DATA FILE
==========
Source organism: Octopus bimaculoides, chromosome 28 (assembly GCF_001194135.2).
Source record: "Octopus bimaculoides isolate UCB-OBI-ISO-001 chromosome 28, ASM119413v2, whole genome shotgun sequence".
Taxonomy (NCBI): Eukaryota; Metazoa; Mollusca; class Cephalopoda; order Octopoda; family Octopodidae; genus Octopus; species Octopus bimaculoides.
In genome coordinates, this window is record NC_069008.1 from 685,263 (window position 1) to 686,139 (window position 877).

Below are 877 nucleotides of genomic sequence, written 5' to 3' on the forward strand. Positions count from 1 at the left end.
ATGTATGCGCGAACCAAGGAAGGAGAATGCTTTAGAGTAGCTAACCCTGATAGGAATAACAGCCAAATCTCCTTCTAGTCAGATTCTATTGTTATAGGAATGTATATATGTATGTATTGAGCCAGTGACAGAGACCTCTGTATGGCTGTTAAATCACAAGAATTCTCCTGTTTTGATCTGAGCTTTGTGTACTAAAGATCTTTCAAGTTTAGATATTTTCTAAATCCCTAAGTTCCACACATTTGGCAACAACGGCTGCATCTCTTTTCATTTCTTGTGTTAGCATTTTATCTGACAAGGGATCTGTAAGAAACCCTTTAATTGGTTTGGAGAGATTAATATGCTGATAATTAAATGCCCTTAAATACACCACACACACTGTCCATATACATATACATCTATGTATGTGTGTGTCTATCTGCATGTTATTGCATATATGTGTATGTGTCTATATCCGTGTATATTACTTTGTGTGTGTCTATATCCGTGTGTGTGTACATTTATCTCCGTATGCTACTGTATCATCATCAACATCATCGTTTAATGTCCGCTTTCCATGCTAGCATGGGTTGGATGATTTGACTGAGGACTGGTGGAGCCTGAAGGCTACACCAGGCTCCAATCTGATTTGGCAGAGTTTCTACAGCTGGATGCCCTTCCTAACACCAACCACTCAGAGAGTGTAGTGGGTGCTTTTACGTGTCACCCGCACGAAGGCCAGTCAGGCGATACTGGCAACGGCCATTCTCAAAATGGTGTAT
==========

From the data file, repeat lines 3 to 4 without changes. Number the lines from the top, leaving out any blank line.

Taxonomy (NCBI): Eukaryota; Metazoa; Mollusca; class Cephalopoda; order Octopoda; family Octopodidae; genus Octopus; species Octopus bimaculoides.
In genome coordinates, this window is record NC_069008.1 from 685,263 (window position 1) to 686,139 (window position 877).